The two IFA farm leaders called on Minister for Agriculture Michael Creed, his officials and all stakeholders in the sector to engage with their relevant counterparts and partners at national and regional level in France to help make this happen.
“We met with the two lairage operators in Cherbourg, and found their facilities to be of very high standard, professionally run by committed staff using best practice which are being controlled by the regional veterinary authorities whom we also met,” the two Chairmen said.
Tom Phelan added: “At a meeting with the Port Authorities, we established that there is real appetite in the region to develop and support the logistical capacity for all types of export activity, especially in the context of Brexit. Our meetings with the lairage operators have shown that they like working with Irish calf exporters and are positively disposed towards catering for increased capacity in future”.
Angus Woods added “Our trip was not just about gathering information. We also wanted to give justified confidence to the local lairage operators, veterinary and Port authorities that the export of calves in best practice conditions out of Ireland was a sustainable trade flow which, while highly seasonal, would see a steady increase and justify continued and additional investment in facilities”.
The National Livestock Chairman added: “For calves just as for weanlings or other stock, the live export trade is a crucial component of the market, providing essential price competition and additional outlets. Securing increased capacity is very important for this valuable trade.”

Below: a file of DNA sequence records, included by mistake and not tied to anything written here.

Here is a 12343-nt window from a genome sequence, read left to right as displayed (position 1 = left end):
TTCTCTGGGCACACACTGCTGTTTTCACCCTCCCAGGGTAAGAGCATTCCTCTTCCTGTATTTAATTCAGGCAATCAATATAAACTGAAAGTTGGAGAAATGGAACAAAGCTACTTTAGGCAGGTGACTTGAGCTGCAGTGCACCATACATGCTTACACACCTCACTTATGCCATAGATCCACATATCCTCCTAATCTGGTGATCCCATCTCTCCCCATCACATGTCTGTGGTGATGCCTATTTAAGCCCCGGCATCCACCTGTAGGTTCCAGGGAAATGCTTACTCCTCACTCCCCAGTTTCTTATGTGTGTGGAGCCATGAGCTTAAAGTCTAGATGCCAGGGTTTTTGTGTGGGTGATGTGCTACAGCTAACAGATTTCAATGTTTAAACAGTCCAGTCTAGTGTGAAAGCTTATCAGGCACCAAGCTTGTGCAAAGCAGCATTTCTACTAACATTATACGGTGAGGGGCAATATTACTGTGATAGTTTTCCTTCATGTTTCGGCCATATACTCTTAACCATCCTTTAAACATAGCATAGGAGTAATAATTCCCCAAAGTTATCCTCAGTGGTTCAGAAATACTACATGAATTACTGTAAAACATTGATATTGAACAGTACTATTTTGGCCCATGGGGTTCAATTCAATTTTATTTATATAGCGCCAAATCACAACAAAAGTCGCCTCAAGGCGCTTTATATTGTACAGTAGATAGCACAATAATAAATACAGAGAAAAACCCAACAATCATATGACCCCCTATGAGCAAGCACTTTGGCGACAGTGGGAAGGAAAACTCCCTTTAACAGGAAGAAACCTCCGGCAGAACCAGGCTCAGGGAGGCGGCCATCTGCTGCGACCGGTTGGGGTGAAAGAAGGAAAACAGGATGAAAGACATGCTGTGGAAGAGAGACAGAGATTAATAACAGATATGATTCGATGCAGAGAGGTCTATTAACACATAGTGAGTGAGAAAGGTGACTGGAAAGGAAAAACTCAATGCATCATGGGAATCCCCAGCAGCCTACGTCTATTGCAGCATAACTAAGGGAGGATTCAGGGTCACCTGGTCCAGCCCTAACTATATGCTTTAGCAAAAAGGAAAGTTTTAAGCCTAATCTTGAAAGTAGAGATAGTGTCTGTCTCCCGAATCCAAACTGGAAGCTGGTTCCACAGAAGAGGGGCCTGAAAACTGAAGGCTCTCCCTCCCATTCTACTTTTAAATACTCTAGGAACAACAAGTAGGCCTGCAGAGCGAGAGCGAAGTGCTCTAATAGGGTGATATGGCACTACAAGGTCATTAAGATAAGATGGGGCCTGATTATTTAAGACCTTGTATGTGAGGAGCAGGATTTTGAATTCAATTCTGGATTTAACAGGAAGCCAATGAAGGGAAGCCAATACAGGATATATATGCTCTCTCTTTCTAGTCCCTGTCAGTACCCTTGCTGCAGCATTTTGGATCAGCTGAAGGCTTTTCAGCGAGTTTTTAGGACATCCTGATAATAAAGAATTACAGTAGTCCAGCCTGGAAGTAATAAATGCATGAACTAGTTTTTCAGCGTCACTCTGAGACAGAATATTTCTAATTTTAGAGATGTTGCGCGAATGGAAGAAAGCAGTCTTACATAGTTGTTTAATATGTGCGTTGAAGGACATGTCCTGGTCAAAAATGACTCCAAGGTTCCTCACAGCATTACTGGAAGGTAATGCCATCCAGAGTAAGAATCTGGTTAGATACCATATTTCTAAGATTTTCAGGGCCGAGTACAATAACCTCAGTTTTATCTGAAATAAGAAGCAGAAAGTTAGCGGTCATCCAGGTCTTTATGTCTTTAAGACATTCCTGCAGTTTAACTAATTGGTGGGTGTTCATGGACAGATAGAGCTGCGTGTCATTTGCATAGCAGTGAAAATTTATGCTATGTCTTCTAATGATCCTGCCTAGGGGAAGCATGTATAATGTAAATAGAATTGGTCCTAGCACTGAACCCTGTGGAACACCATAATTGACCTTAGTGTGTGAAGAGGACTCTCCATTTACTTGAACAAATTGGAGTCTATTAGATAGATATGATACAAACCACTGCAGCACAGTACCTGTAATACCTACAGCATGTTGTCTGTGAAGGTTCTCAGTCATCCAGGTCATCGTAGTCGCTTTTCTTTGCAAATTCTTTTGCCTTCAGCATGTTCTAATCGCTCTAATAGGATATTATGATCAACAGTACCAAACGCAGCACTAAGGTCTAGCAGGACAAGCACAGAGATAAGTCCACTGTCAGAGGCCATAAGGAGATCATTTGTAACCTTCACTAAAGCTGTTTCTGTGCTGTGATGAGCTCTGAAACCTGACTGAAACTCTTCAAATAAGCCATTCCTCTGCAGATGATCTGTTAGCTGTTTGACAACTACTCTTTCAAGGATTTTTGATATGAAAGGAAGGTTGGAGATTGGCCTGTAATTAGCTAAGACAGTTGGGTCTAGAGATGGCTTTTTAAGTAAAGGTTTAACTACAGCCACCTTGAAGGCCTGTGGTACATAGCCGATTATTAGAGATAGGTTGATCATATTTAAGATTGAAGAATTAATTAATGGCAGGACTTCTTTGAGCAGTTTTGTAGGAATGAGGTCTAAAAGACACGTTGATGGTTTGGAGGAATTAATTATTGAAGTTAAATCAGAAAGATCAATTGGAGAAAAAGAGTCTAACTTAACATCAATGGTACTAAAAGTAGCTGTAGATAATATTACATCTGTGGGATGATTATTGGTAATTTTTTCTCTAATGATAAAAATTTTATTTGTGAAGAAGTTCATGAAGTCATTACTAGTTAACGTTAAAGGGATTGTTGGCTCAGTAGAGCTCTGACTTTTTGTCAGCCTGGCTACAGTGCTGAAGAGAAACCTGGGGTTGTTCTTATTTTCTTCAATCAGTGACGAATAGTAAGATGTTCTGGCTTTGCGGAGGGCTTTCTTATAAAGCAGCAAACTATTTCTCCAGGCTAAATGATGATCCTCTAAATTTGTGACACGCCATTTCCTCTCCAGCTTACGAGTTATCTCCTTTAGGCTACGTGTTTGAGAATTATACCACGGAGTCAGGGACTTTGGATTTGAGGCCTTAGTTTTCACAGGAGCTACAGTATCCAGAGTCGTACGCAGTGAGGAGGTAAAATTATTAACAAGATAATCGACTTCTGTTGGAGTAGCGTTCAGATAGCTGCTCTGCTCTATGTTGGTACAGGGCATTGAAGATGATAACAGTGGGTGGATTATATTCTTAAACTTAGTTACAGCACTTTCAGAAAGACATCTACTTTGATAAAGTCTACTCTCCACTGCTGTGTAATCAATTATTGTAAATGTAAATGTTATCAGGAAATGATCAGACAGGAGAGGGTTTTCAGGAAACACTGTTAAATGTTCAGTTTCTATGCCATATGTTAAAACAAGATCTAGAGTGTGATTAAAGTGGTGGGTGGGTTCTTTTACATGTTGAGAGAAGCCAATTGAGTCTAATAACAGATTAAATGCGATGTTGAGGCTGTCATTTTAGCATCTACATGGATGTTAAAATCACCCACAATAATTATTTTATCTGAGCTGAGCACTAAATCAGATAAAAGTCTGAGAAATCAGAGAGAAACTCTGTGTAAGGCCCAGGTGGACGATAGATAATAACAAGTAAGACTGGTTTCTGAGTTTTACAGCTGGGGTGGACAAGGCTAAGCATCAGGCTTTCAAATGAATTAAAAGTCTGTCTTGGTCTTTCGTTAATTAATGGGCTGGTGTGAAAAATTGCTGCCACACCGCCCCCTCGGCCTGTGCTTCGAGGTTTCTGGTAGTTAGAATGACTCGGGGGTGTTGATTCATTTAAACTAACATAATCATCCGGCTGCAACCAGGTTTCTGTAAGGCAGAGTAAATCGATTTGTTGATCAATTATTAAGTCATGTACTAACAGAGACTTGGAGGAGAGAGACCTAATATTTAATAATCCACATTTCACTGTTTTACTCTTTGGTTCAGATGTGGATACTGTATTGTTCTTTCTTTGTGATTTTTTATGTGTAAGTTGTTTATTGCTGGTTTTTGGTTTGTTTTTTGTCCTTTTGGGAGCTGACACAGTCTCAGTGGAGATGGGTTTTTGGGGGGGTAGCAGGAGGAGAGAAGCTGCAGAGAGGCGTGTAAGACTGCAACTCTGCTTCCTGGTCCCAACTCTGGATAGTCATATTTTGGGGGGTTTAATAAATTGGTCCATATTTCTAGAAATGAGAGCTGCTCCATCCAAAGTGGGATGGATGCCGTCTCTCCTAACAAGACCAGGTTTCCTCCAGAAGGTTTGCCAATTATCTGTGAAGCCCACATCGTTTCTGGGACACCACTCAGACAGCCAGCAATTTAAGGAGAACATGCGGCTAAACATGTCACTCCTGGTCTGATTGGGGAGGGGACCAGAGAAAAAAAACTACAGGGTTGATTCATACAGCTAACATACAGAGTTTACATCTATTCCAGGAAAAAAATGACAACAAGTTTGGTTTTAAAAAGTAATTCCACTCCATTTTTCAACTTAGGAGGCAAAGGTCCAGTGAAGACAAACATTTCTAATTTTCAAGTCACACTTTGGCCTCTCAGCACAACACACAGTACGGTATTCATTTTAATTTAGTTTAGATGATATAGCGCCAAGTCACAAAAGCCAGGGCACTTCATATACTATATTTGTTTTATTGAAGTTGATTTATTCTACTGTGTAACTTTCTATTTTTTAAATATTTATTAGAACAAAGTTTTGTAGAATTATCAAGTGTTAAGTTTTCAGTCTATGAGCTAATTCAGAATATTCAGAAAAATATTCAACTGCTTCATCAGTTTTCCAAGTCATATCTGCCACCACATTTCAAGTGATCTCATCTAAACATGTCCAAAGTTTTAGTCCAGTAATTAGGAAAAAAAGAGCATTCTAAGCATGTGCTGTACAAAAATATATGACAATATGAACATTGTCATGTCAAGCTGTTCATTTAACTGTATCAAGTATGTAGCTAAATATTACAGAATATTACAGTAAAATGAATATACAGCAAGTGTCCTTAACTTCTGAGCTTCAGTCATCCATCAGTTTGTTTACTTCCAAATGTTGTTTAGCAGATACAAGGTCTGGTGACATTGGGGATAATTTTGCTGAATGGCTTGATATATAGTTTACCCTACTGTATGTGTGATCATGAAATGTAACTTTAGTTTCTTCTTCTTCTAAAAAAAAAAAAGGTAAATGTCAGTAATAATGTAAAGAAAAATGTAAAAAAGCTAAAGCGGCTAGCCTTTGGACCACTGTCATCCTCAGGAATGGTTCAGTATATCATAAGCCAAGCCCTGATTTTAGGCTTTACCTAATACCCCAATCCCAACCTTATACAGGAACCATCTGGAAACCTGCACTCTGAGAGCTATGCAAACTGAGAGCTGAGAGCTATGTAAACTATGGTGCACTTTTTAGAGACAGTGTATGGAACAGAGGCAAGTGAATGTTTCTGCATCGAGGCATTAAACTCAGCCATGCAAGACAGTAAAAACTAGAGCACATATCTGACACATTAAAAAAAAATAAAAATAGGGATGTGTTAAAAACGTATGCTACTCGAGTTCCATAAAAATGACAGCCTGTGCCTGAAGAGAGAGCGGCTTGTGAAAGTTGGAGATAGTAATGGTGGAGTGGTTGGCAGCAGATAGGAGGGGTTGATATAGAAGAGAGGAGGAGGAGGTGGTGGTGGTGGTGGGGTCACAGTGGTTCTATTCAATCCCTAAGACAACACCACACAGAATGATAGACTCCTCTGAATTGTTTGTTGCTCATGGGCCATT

In 2018, Ireland exported a total of 246,000 live cattle, of which 158,000 were calf exports. The main calf export markets included Spain (92,495), Netherlands (48,922) and Belgium (13,459).
Addressing a protest at the Kerry Foods plant in Shillelagh, Co Wicklow today, IFA Poultry Chairman Andy Boylan said chicken growers are demanding a commitment from Kerry Foods to support Irish produced chicken, following the revelation that chicken sold under the Denny label did not come from Ireland.
He said the fact that Kerry Foods originally said that the chicken came from Brazil, but then that it came from other countries, only adds to the general confusion for consumers.
IFA want the country-of-origin of the primary source of meat used in prepared foods such as this Denny product to be clearly stated on the packaging to stop misleading Irish consumers who thought they were buying locally-produced food.
He said, “This loophole in the current labelling legislation that Kerry Foods are exploiting to mislead consumers reinforces the importance of trusting the Bord Bia Quality Assurance label”.
Andy Boylan called on Irish MEPs and the EU Commissioner for Agriculture to ensure that this issue is highlighted and addressed as a matter of urgency at EU legislative level.
He said Irish consumers feel misled by a brand that they have loyalty to. Kerry Foods has failed to show the same support for locally-produced Bord Bia Quality Assured chicken.
“Poultry farmers have had their margins squeezed with all inputs increasing by 15-30% in the past two years. They need an increase to cover their costs, and don’t want to see an Irish food company, Kerry Foods, and their brand Denny which is perceived as an Irish brand, using imported product.”
“The Irish consumer values and trusts Irish poultry and all food processors should support locally produced chicken. For Kerry Foods to import chicken from across the globe when the most efficiently produced chicken is produced on their doorstep here is a disgrace and needs to be rectified.”